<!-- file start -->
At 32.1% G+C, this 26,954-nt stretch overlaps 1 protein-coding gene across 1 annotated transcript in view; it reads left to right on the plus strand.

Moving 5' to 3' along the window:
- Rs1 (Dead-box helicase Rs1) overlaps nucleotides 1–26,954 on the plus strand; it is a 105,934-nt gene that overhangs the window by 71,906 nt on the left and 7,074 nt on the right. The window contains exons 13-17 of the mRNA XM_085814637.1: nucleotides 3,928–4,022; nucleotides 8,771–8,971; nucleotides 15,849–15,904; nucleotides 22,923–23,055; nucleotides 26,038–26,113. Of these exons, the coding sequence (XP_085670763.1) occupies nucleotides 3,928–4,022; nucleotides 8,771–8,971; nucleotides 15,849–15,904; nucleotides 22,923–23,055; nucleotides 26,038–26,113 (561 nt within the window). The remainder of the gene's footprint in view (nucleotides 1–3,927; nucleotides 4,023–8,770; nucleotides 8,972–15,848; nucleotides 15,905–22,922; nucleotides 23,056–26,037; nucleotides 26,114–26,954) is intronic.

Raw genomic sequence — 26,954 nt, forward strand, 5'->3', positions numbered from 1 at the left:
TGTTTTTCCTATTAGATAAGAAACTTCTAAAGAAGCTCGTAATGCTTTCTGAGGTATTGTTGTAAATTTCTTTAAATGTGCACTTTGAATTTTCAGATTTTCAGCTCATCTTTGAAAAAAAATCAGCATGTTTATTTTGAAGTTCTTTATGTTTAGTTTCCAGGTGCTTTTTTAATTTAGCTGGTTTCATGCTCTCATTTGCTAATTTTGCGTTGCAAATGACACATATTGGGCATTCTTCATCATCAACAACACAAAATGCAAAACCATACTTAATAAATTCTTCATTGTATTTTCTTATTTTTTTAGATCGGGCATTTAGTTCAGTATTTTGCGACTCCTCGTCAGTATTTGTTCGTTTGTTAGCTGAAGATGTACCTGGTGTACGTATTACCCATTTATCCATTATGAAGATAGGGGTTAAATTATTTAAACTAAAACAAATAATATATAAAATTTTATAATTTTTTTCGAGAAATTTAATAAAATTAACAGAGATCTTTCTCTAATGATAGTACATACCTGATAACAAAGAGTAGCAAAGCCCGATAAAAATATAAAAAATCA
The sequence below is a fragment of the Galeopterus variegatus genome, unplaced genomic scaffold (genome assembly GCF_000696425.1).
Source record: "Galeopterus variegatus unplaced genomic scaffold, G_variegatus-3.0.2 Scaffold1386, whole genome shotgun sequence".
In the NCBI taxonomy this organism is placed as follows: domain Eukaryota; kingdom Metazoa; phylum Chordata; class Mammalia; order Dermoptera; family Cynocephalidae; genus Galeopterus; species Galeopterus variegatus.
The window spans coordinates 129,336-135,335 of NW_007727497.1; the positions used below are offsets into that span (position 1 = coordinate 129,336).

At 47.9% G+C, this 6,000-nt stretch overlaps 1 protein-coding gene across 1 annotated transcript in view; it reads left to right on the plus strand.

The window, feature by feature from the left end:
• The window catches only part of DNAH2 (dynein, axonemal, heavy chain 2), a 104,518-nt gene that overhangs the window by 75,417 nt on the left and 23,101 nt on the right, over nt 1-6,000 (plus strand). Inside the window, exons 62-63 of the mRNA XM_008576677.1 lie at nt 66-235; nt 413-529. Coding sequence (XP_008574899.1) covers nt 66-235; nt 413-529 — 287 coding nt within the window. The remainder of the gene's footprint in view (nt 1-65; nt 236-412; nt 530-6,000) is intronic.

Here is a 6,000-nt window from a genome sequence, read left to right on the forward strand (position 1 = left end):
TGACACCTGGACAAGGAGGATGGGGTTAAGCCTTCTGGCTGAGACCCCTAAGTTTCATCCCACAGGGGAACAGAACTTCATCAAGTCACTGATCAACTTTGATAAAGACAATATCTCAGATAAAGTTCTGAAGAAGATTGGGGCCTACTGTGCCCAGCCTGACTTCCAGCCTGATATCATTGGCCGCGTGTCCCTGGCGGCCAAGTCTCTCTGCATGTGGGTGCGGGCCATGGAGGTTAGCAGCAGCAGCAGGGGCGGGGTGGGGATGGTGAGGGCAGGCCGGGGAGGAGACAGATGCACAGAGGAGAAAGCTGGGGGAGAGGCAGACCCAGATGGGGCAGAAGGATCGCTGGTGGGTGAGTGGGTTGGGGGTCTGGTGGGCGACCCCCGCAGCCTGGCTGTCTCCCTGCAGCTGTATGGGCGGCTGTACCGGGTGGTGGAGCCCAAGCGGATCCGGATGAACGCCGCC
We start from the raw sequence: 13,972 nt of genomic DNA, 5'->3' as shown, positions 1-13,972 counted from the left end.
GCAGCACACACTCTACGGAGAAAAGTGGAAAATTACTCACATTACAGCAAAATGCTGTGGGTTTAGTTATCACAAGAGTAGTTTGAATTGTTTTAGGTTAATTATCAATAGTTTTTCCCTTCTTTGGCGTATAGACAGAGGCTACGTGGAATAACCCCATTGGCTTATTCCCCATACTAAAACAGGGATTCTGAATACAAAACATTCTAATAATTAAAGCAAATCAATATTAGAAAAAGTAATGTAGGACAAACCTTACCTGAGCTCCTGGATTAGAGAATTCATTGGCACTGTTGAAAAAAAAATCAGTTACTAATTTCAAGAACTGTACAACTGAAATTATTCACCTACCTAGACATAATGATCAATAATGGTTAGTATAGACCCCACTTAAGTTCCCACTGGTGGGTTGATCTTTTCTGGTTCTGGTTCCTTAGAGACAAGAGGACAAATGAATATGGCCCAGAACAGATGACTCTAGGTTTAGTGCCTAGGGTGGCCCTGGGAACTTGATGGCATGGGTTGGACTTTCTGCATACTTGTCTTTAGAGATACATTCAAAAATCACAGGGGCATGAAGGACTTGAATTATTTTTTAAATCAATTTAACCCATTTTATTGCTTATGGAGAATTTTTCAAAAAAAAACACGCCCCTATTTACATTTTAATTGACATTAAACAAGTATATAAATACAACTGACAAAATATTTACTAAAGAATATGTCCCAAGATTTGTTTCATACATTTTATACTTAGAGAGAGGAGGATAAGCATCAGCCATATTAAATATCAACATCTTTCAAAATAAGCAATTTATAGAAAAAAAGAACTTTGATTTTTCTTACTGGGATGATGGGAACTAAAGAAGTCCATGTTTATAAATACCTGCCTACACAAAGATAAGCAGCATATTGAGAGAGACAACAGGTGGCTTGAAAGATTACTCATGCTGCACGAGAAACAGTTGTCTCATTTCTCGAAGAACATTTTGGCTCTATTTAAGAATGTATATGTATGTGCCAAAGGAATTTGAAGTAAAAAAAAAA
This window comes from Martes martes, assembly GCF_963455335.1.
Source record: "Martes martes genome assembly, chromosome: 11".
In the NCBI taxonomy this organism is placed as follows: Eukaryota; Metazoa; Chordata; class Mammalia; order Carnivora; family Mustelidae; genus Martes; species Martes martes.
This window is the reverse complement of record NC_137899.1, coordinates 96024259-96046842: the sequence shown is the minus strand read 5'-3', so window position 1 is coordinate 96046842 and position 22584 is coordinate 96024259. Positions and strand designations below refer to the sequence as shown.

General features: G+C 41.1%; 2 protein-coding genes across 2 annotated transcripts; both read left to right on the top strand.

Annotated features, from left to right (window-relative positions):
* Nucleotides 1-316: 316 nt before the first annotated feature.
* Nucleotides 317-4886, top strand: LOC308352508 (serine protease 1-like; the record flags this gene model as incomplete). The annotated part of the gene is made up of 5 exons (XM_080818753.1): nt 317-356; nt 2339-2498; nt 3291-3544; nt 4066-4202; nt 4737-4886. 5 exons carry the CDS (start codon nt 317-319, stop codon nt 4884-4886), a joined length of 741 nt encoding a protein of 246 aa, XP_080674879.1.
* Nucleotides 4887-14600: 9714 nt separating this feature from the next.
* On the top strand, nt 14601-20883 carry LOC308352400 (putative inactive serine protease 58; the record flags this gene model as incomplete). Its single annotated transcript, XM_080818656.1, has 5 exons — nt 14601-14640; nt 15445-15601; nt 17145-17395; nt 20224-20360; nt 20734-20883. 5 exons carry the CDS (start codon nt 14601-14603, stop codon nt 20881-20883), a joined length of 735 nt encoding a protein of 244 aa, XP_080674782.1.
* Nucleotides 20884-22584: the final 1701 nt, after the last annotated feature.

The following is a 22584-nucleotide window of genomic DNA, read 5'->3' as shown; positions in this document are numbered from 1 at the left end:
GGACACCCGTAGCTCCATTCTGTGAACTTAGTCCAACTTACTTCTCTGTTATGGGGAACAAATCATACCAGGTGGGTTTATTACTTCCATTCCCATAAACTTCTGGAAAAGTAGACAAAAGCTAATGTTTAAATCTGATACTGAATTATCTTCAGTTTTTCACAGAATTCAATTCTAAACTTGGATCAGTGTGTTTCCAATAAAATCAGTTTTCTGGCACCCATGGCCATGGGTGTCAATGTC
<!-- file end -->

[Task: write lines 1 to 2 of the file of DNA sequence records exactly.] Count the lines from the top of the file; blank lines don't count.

At 32.1% G+C, this 26,954-nt stretch overlaps 1 protein-coding gene across 1 annotated transcript in view; it reads left to right on the plus strand.

Moving 5' to 3' along the window: